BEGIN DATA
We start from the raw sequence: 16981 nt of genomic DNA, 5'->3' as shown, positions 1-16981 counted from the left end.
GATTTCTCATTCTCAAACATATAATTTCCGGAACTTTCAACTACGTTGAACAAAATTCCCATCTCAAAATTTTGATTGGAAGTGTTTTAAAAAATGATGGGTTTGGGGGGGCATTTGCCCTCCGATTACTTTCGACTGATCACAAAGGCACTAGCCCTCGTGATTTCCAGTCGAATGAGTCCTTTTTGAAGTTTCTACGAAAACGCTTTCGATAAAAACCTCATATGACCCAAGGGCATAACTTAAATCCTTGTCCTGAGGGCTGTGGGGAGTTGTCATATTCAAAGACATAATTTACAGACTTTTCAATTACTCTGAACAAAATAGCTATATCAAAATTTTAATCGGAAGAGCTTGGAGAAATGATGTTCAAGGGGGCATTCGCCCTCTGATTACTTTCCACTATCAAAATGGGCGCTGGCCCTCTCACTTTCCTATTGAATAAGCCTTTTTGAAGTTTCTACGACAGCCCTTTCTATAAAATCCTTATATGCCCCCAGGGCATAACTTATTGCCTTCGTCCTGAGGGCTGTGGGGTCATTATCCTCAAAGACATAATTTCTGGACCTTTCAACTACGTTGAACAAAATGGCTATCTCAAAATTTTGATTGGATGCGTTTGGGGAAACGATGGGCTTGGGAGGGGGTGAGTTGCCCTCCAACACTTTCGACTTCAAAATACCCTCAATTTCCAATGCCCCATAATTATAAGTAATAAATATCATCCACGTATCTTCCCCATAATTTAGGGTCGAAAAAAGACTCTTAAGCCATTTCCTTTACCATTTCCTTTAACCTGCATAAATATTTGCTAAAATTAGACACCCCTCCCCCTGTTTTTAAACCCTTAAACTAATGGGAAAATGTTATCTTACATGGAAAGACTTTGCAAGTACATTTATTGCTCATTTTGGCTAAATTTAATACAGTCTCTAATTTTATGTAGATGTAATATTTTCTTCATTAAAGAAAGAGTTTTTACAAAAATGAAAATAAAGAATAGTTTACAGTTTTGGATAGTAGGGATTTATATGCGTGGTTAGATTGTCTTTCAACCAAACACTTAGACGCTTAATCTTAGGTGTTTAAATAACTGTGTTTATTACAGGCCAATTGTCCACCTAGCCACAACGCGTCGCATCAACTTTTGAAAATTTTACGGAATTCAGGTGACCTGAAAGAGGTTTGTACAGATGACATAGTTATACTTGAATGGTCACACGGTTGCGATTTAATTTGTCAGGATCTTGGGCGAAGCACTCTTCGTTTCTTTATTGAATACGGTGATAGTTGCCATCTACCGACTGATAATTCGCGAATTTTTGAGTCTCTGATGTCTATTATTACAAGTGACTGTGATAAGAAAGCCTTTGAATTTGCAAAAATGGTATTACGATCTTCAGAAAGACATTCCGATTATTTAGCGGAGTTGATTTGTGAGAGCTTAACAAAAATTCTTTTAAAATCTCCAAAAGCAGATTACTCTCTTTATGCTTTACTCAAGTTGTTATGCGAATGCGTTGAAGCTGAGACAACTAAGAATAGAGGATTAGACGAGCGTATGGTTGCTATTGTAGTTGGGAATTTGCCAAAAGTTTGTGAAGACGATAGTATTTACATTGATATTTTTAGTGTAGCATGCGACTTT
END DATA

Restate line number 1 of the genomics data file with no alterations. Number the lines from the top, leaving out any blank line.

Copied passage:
We start from the raw sequence: 16981 nt of genomic DNA, 5'->3' as shown, positions 1-16981 counted from the left end.